## Friday, April 5, 2013

### Krugman: Obama to Cut Social Security Benefits

Paul Krugman gets this right:
So Obama is going with the “chained CPI” thing in his latest proposal — changing the price index used for Social Security cost adjustments. This is, purely and simply, a benefit cut.
AARP has a decent explanation of the chained CPI:
The acronym is easy: CPI stands for consumer price index, a formula that looks at how the prices of stuff we need (food, for example) change over time. It's used to make cost-of-living adjustments in programs such as Social Security, veterans benefits and food stamps.

The chained CPI is a twist on that: It measures living costs differently because it assumes that when prices for one thing go up, people sometimes settle for cheaper substitutes (if beef prices go up, for example, they'll buy more chicken and less beef).

Bottom line: Cost-of-living adjustments would be lower with the chained CPI than with the plain old CPI. So depending on which formula is used, the amount of your Social Security payments could change over time.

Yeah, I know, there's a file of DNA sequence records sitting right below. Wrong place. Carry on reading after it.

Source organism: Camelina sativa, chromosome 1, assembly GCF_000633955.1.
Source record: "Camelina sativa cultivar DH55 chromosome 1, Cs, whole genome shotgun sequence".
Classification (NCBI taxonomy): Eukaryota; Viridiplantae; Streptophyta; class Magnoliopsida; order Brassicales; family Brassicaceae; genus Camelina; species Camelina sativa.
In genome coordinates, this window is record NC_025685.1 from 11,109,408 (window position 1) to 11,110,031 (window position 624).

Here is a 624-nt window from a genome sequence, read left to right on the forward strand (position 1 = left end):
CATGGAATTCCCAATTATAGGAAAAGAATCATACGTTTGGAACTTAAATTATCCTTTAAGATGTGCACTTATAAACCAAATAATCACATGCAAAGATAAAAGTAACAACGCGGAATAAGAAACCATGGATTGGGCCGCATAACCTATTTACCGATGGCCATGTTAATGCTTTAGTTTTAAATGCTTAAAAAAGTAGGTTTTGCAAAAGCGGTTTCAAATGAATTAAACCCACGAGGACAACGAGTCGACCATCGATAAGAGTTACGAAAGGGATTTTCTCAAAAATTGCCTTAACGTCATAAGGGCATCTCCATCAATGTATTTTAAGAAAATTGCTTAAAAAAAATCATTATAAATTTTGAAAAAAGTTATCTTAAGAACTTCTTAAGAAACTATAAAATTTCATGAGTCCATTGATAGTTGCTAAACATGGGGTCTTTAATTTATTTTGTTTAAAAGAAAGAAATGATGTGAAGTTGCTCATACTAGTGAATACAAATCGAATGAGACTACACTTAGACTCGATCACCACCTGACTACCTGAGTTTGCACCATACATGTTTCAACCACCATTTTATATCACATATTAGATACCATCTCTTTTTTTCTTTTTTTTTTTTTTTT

How much could payments change? Estimates show that under the chained CPI, your cost-of-living adjustment (COLA) would be about .3 percentage point below the plain old CPI. That works out to \$3 less on every \$1,000, which doesn't sound like much — except that it keeps compounding over time.

Look at it this way: The COLA for this year was 1.7 percent. If your monthly Social Security check was \$1,250 last year, it increased to \$1,271.25 this year.

With the chained CPI, you would be getting \$1,267.50 — or \$3.75 less a month and \$45 less a year. Again, that might not seem like a big reduction, but if the COLA is the same next year, the difference increases to \$7.61 a month and \$91.32 for the year.

You start to get the picture. The gap accelerates and begins looking like real money. If you're 62 and take early retirement this year, by age 92 — when health care costs can skyrocket and more than 1 in 6 older Americans lives in poverty — you'll be losing a full month of income every year.
The only problem with the AARP example is the assumption that the annual impact will be around .3, if price inflation heats up the percentage point difference will be much higher and we won't be talking huge cuts at age 92, but in the early 70s.